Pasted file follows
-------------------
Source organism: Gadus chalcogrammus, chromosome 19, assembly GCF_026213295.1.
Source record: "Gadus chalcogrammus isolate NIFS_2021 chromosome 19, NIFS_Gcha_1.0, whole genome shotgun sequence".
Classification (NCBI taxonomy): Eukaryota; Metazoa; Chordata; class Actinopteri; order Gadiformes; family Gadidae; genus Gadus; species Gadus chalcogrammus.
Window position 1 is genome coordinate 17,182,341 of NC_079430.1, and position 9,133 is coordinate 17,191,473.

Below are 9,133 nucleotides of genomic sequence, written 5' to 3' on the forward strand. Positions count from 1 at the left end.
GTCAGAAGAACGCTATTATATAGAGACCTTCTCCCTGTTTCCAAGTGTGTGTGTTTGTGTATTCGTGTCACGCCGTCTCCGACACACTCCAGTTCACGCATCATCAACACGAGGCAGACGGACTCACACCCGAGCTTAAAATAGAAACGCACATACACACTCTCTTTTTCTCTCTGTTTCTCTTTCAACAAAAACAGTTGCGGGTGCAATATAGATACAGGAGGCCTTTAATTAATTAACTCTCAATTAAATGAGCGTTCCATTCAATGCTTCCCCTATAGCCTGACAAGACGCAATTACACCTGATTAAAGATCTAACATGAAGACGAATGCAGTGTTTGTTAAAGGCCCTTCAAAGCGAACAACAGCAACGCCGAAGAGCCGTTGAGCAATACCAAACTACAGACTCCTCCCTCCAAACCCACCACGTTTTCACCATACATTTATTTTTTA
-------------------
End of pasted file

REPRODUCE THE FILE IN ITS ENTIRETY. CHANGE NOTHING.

Source organism: Gadus chalcogrammus, chromosome 19, assembly GCF_026213295.1.
Source record: "Gadus chalcogrammus isolate NIFS_2021 chromosome 19, NIFS_Gcha_1.0, whole genome shotgun sequence".
Classification (NCBI taxonomy): Eukaryota; Metazoa; Chordata; class Actinopteri; order Gadiformes; family Gadidae; genus Gadus; species Gadus chalcogrammus.
Window position 1 is genome coordinate 17,182,341 of NC_079430.1, and position 9,133 is coordinate 17,191,473.

Below are 9,133 nucleotides of genomic sequence, written 5' to 3' on the forward strand. Positions count from 1 at the left end.
GTCAGAAGAACGCTATTATATAGAGACCTTCTCCCTGTTTCCAAGTGTGTGTGTTTGTGTATTCGTGTCACGCCGTCTCCGACACACTCCAGTTCACGCATCATCAACACGAGGCAGACGGACTCACACCCGAGCTTAAAATAGAAACGCACATACACACTCTCTTTTTCTCTCTGTTTCTCTTTCAACAAAAACAGTTGCGGGTGCAATATAGATACAGGAGGCCTTTAATTAATTAACTCTCAATTAAATGAGCGTTCCATTCAATGCTTCCCCTATAGCCTGACAAGACGCAATTACACCTGATTAAAGATCTAACATGAAGACGAATGCAGTGTTTGTTAAAGGCCCTTCAAAGCGAACAACAGCAACGCCGAAGAGCCGTTGAGCAATACCAAACTACAGACTCCTCCCTCCAAACCCACCACGTTTTCACCATACATTTATTTTTTA